There are one or two minor changes that, in a perfect world, I would like to see in "Gun Mute". A counter of how much ammo I had left at the top of the screen would have been quite handy (Spoiler - click to show)and would have spared Mute a couple of needless deaths. My other quibble involves the plot. Although I have no doubt that Elias is innocent and Mute's mission just, I cannot help but wonder what Elias's alleged crime is. So far as I can tell, no explanation is given for his death sentence. However, these are minor points in an otherwise wonderful and original game.

Best of Three, by Emily Short

10 of 11 people found the following review helpful:
Engaging and refreshing, despite realistically irritating NPC, June 16, 2008
by Clare Parker (Portland, OR)
Grant Stern, the main NPC in Best of Three, is more than a little irritating. His academic pretensions make me grit my teeth and if someone I was dining with ever ordered a cup of tea the way he does, I would probably die of embarrassment. I know men like this. Smart men who have only recently broken out of high school into the world of academia are prone to becoming self-centered and obnoxious. However, because I know men like this, I understand the PC's infatuation with him. It is easy to fall for smart guys, particularly if they are good-looking, and most especially if an underlying current of sweetness can be detected.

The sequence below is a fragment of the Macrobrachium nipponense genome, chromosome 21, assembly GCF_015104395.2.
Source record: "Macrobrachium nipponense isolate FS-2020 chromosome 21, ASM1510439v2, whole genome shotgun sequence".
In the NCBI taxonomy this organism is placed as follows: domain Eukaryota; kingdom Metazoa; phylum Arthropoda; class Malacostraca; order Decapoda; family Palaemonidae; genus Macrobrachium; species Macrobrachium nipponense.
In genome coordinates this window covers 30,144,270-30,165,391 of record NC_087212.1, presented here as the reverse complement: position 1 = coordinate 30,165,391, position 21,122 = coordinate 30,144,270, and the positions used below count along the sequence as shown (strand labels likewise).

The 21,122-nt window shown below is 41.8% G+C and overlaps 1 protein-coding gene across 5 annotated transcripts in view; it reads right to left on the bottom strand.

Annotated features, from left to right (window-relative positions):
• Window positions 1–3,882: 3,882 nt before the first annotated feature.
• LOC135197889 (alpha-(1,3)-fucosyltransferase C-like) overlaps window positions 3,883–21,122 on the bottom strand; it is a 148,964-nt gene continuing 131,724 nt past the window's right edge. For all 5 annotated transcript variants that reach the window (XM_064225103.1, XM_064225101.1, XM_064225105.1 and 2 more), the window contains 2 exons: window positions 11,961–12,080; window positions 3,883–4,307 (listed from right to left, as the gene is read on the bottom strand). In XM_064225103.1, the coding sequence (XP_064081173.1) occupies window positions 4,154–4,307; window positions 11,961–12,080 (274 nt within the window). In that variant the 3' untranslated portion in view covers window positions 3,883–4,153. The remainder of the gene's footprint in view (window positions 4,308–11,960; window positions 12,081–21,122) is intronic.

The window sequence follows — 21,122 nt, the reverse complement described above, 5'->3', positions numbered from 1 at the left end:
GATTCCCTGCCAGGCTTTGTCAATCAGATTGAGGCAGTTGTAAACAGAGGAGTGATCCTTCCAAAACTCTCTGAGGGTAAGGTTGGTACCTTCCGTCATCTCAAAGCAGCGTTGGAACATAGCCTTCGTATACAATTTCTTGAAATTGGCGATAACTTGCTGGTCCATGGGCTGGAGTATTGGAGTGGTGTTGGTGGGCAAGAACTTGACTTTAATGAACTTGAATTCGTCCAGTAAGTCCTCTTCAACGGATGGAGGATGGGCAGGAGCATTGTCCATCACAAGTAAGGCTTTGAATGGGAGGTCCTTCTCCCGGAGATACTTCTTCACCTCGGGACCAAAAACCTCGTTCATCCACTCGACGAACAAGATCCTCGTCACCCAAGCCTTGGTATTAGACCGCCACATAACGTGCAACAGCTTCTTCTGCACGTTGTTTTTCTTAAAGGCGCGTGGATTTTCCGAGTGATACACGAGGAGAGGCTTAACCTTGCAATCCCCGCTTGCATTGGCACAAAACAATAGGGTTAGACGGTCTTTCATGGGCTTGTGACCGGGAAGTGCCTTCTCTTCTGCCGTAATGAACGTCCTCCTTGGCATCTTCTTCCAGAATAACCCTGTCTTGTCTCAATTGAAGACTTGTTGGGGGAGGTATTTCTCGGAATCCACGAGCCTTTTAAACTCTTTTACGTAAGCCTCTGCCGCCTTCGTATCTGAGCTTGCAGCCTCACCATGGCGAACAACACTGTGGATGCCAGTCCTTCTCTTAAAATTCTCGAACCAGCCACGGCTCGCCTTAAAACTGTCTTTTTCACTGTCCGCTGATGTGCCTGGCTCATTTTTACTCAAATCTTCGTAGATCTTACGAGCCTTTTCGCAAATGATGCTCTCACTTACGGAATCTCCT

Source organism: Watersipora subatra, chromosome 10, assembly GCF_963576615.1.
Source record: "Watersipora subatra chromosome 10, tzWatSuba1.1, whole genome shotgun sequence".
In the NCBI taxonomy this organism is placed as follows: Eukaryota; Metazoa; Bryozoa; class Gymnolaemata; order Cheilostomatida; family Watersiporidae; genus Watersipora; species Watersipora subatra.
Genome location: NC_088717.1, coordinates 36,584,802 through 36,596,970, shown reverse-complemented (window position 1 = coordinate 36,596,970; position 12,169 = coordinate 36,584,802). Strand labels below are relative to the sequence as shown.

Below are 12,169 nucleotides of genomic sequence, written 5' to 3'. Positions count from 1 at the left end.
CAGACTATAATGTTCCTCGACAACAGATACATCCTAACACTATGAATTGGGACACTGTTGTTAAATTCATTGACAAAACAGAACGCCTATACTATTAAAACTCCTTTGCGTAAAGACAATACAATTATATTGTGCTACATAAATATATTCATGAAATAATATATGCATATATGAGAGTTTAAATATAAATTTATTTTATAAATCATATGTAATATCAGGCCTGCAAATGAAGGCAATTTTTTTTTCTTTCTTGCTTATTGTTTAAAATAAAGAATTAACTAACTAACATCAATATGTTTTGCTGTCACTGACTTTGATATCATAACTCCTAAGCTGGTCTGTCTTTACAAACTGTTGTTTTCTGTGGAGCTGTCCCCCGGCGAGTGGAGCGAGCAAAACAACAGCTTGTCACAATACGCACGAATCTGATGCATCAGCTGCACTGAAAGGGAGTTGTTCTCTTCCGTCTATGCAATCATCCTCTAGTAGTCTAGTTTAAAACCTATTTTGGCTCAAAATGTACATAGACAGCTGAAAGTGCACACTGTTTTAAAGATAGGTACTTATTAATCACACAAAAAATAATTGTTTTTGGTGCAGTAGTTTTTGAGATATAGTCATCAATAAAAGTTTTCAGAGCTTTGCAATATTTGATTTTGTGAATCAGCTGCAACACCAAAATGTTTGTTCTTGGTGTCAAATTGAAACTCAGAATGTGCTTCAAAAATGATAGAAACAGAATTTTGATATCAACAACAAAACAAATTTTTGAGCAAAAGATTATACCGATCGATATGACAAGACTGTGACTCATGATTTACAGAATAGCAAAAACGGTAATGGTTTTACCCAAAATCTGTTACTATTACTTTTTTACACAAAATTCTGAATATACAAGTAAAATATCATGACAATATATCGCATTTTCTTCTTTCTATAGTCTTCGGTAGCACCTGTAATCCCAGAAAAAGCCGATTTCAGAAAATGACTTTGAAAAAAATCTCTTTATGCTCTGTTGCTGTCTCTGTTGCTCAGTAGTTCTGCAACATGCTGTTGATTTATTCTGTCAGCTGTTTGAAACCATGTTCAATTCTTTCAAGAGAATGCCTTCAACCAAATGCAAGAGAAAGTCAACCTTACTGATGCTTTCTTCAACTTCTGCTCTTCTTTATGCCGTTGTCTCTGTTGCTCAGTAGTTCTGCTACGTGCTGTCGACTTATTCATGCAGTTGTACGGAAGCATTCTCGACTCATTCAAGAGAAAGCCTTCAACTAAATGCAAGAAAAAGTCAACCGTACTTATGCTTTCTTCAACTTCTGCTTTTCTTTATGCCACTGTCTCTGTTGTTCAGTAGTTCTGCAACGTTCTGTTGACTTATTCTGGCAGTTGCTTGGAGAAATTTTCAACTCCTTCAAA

The whole of Best of Three involves a conversation between our PC, a young woman struggling with family issues and a growing post-high school malaise, and Grant. The PC, upon seeing Grant again, finds that she has not quite rid herself of the crush she holds for him. It is quite easy to direct the conversation to either end their "romance" or begin it. For the most part, the conversation flows smoothly. Grant comes up with things to talk about even if you fail to think of anything to ask him. There were a few points where the conversation options were rather out of the blue and a few other points where I misinterpreted the tone of the available options. The non sequiturs and unexpected replies to my statements could be mimesis breaking, but were the exception to the otherwise seamless conversation structure.